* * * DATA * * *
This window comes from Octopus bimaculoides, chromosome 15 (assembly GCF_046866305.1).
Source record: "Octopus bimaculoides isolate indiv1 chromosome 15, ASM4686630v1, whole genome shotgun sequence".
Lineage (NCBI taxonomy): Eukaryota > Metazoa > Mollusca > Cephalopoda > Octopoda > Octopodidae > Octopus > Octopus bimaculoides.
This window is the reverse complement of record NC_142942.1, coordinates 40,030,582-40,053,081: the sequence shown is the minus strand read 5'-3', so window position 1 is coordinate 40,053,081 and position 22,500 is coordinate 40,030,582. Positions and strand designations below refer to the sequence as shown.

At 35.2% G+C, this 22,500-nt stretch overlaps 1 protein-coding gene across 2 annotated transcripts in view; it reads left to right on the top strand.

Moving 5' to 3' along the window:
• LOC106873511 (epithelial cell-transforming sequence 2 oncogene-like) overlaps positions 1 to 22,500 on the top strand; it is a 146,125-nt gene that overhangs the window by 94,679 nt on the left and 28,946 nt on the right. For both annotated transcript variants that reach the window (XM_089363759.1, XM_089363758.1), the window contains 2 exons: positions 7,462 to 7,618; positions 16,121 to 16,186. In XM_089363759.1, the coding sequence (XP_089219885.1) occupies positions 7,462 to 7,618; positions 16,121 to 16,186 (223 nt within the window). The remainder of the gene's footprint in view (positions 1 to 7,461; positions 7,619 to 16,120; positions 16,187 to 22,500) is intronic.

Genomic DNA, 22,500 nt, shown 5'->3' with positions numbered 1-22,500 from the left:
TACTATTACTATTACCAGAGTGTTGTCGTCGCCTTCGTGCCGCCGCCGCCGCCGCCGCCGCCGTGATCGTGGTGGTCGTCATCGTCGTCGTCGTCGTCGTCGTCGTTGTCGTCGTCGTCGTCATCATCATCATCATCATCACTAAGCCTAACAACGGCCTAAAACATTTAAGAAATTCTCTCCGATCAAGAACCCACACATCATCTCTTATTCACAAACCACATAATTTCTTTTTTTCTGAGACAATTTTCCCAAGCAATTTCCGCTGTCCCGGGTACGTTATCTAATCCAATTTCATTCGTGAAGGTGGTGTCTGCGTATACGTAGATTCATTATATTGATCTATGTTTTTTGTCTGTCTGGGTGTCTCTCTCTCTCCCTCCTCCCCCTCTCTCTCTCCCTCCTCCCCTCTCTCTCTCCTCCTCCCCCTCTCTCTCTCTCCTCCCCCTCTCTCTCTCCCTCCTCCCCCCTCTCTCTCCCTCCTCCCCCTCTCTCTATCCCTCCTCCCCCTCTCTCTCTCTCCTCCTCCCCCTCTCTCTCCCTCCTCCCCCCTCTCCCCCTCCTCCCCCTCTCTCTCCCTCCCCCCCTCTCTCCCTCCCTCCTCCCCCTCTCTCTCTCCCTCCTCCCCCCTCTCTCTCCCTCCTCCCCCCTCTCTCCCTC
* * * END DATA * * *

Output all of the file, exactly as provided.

This window comes from Octopus bimaculoides, chromosome 15 (assembly GCF_046866305.1).
Source record: "Octopus bimaculoides isolate indiv1 chromosome 15, ASM4686630v1, whole genome shotgun sequence".
Lineage (NCBI taxonomy): Eukaryota > Metazoa > Mollusca > Cephalopoda > Octopoda > Octopodidae > Octopus > Octopus bimaculoides.
This window is the reverse complement of record NC_142942.1, coordinates 40,030,582-40,053,081: the sequence shown is the minus strand read 5'-3', so window position 1 is coordinate 40,053,081 and position 22,500 is coordinate 40,030,582. Positions and strand designations below refer to the sequence as shown.

At 35.2% G+C, this 22,500-nt stretch overlaps 1 protein-coding gene across 2 annotated transcripts in view; it reads left to right on the top strand.

Moving 5' to 3' along the window:
• LOC106873511 (epithelial cell-transforming sequence 2 oncogene-like) overlaps positions 1 to 22,500 on the top strand; it is a 146,125-nt gene that overhangs the window by 94,679 nt on the left and 28,946 nt on the right. For both annotated transcript variants that reach the window (XM_089363759.1, XM_089363758.1), the window contains 2 exons: positions 7,462 to 7,618; positions 16,121 to 16,186. In XM_089363759.1, the coding sequence (XP_089219885.1) occupies positions 7,462 to 7,618; positions 16,121 to 16,186 (223 nt within the window). The remainder of the gene's footprint in view (positions 1 to 7,461; positions 7,619 to 16,120; positions 16,187 to 22,500) is intronic.

Genomic DNA, 22,500 nt, shown 5'->3' with positions numbered 1-22,500 from the left:
TACTATTACTATTACCAGAGTGTTGTCGTCGCCTTCGTGCCGCCGCCGCCGCCGCCGCCGCCGTGATCGTGGTGGTCGTCATCGTCGTCGTCGTCGTCGTCGTCGTTGTCGTCGTCGTCGTCATCATCATCATCATCATCACTAAGCCTAACAACGGCCTAAAACATTTAAGAAATTCTCTCCGATCAAGAACCCACACATCATCTCTTATTCACAAACCACATAATTTCTTTTTTTCTGAGACAATTTTCCCAAGCAATTTCCGCTGTCCCGGGTACGTTATCTAATCCAATTTCATTCGTGAAGGTGGTGTCTGCGTATACGTAGATTCATTATATTGATCTATGTTTTTTGTCTGTCTGGGTGTCTCTCTCTCTCCCTCCTCCCCCTCTCTCTCTCCCTCCTCCCCTCTCTCTCTCCTCCTCCCCCTCTCTCTCTCTCCTCCCCCTCTCTCTCTCCCTCCTCCCCCCTCTCTCTCCCTCCTCCCCCTCTCTCTATCCCTCCTCCCCCTCTCTCTCTCTCCTCCTCCCCCTCTCTCTCCCTCCTCCCCCCTCTCCCCCTCCTCCCCCTCTCTCTCCCTCCCCCCCTCTCTCCCTCCCTCCTCCCCCTCTCTCTCTCCCTCCTCCCCCCTCTCTCTCCCTCCTCCCCCCTCTCTCCCTC